Later that night, Elías visits Ibarra and tells him that María Clara has become ill, though not seriously so. He explains that he was able to prevent the riot because he had previously saved the lives of the two people leading the chaos, and they were indebted to him. Elías leaves, and Ibarra goes outside and runs into a man named Lucas, who says he’s the yellow man’s brother and wants to know how much Ibarra will pay his brother’s family. Annoyed, Ibarra responds rudely and walks away.
The festival finally concludes. Doctor de Espadaña and his wife, Doña Victorina, arrive at Captain Tiago’s house, along with a cousin. The narrator informs the reader of the history of the de Espadañas: Doña Victorina is Filipina and was loved by many men, including Captain Tiago, but was determined to marry a Spanish man. She finally married Doctor Espadaña past her prime, and he was poor until she convinced him to pretend to be a doctor. Accompanying the de Espadañas is their nephew Linares, a Spanish man, who asks for Father Dámaso. Doña Victorina eagerly introduces him to the sickly María Clara.
Father Dámaso arrives, going straight to María Clara’s bed. He is uncharacteristically emotional, tenderly speaking to María Clara, but since he is her godfather, no one thinks much of it. Linares introduces himself to Father Dámaso as his brother-in-law’s godson, and gives him a letter in which Father Dámaso’s brother-in-law asks him to help Linares find a job and a wife. Lucas arrives and approaches Father Salví, explaining that he is the brother of the yellow man and recounting his interaction with Ibarra. Father Salví is strangely rude to him, yelling at him to leave, and Lucas does.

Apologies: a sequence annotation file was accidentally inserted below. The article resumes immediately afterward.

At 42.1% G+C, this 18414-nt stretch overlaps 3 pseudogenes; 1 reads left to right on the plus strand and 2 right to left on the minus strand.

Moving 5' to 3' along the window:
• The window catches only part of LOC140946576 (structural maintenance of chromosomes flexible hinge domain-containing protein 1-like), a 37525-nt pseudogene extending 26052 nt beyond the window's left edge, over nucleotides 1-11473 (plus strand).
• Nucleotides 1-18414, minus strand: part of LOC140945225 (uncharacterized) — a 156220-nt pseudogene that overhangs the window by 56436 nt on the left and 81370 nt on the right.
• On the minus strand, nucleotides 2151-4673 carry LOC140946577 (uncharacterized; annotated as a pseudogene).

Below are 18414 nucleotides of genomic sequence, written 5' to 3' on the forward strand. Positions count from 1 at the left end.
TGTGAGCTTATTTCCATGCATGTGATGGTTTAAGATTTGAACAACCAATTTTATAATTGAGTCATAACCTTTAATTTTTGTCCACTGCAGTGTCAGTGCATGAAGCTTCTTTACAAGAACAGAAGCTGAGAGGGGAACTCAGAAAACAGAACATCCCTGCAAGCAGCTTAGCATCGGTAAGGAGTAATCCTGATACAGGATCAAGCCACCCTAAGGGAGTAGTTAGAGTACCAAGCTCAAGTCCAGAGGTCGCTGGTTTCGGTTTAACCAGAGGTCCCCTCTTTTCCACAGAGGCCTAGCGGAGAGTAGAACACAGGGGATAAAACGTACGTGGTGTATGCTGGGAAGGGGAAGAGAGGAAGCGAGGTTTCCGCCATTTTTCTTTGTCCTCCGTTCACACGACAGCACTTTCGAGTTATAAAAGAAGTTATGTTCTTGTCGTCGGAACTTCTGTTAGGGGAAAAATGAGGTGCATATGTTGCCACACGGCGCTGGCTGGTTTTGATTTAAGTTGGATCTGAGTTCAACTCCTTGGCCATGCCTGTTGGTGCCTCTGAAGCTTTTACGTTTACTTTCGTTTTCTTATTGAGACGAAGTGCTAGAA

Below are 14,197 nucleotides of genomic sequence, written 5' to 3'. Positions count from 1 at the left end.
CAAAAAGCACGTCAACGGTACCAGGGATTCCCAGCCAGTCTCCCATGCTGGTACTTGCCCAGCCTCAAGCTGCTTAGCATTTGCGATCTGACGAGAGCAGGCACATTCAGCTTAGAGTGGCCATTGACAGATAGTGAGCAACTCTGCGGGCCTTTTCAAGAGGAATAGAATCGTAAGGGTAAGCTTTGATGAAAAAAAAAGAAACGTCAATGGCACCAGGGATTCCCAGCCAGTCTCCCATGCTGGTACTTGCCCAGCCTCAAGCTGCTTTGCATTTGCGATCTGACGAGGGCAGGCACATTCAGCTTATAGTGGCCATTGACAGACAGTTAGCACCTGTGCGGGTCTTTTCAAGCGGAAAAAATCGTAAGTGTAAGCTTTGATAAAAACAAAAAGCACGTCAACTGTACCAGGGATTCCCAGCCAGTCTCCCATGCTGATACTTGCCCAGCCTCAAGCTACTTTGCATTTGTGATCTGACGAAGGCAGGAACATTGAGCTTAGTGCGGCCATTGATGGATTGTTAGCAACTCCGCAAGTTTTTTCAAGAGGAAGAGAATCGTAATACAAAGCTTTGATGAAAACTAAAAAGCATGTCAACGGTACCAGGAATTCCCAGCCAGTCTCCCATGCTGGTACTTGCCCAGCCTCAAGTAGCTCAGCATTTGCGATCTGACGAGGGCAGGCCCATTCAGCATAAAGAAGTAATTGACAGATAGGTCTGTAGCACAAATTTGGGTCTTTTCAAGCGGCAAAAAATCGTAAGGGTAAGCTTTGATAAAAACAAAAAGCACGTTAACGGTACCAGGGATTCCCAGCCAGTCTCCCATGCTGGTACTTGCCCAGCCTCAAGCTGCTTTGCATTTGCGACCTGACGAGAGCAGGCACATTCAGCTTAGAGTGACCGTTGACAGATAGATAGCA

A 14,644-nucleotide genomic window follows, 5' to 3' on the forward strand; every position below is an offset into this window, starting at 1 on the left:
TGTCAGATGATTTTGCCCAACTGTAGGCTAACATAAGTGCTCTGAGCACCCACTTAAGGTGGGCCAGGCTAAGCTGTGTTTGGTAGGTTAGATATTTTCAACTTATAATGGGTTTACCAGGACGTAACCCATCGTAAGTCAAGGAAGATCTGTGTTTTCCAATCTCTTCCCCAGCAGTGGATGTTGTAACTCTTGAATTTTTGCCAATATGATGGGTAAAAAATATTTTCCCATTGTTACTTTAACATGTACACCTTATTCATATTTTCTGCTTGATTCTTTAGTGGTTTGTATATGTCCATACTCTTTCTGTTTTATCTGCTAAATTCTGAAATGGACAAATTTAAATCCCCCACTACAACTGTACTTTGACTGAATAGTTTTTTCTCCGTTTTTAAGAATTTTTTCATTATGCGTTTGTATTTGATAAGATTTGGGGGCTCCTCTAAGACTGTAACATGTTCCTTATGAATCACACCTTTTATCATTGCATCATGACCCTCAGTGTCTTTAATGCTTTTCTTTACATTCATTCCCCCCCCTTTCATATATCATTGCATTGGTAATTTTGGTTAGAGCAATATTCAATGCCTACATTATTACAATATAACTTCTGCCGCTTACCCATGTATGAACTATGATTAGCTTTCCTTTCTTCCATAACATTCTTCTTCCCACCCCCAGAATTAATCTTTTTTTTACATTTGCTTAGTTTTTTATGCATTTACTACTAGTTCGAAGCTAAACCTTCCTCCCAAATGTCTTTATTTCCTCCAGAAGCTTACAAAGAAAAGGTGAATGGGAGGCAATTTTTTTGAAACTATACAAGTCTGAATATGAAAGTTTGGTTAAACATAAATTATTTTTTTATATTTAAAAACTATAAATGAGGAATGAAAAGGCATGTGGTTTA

María Clara’s health slowly but steadily improves. Father Salví attributes her recovery to the power of confession, while Doña Victorina credits her husband’s medicine. María Clara’s friends give her one more pill, which was sent by Ibarra, and María Clara mysteriously tells her friend Sinang to “tell him to forget about me” before giving another confession. Isabel reads the Commandments to prepare for the confession, and María Clara cries in response, especially at the fifth commandment (“honor thy father and thy mother.”)
Father Dámaso takes Linares to meet with Captain Tiago not out of the kindness of his heart, but because he is desperate to provide an alternate husband for María Clara, given both the recent disgraces Ibarra has suffered and his personal dislike of him. He shows himself to be a clever opportunist, manipulating others in order to achieve the outcome he desires.
Father Salví’s staunch rejection of Lucas is strange, suggesting that perhaps he has an ulterior motive for not wanting to hear the man’s story (or at least not wanting to hear it in front of others.) This incident further suggests that Father Salví may have a role in the plot against Ibarra.
María Clara weeps at the fifth commandment in particular because she feels that she must marry Linares, who she does not love, and abandon Ibarra, who she does, in order to honor her father and the memory of her mother.